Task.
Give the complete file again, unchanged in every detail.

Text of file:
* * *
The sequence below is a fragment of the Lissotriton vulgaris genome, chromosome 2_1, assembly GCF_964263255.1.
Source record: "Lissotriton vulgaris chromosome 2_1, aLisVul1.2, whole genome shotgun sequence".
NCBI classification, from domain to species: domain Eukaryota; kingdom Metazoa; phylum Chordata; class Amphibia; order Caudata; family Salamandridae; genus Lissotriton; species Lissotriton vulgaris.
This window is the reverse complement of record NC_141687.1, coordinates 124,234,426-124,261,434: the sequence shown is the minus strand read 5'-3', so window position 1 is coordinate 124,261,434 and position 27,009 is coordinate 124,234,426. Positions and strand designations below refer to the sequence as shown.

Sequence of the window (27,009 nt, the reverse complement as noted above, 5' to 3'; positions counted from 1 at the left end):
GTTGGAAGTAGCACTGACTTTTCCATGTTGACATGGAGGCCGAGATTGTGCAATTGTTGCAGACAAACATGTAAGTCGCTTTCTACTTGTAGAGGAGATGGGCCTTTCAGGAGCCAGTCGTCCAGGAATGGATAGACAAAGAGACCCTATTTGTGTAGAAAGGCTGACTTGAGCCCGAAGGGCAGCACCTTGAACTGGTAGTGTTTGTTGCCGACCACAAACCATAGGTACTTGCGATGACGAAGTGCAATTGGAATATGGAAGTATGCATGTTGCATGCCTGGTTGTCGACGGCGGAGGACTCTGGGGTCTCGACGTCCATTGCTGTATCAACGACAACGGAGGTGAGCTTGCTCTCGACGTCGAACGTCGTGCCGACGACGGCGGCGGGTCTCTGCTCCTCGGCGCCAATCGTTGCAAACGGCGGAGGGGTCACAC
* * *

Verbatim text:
The sequence below is a fragment of the Lissotriton vulgaris genome, chromosome 2_1, assembly GCF_964263255.1.
Source record: "Lissotriton vulgaris chromosome 2_1, aLisVul1.2, whole genome shotgun sequence".
NCBI classification, from domain to species: domain Eukaryota; kingdom Metazoa; phylum Chordata; class Amphibia; order Caudata; family Salamandridae; genus Lissotriton; species Lissotriton vulgaris.
This window is the reverse complement of record NC_141687.1, coordinates 124,234,426-124,261,434: the sequence shown is the minus strand read 5'-3', so window position 1 is coordinate 124,261,434 and position 27,009 is coordinate 124,234,426. Positions and strand designations below refer to the sequence as shown.

Sequence of the window (27,009 nt, the reverse complement as noted above, 5' to 3'; positions counted from 1 at the left end):
GTTGGAAGTAGCACTGACTTTTCCATGTTGACATGGAGGCCGAGATTGTGCAATTGTTGCAGACAAACATGTAAGTCGCTTTCTACTTGTAGAGGAGATGGGCCTTTCAGGAGCCAGTCGTCCAGGAATGGATAGACAAAGAGACCCTATTTGTGTAGAAAGGCTGACTTGAGCCCGAAGGGCAGCACCTTGAACTGGTAGTGTTTGTTGCCGACCACAAACCATAGGTACTTGCGATGACGAAGTGCAATTGGAATATGGAAGTATGCATGTTGCATGCCTGGTTGTCGACGGCGGAGGACTCTGGGGTCTCGACGTCCATTGCTGTATCAACGACAACGGAGGTGAGCTTGCTCTCGACGTCGAACGTCGTGCCGACGACGGCGGCGGGTCTCTGCTCCTCGGCGCCAATCGTTGCAAACGGCGGAGGGGTCACAC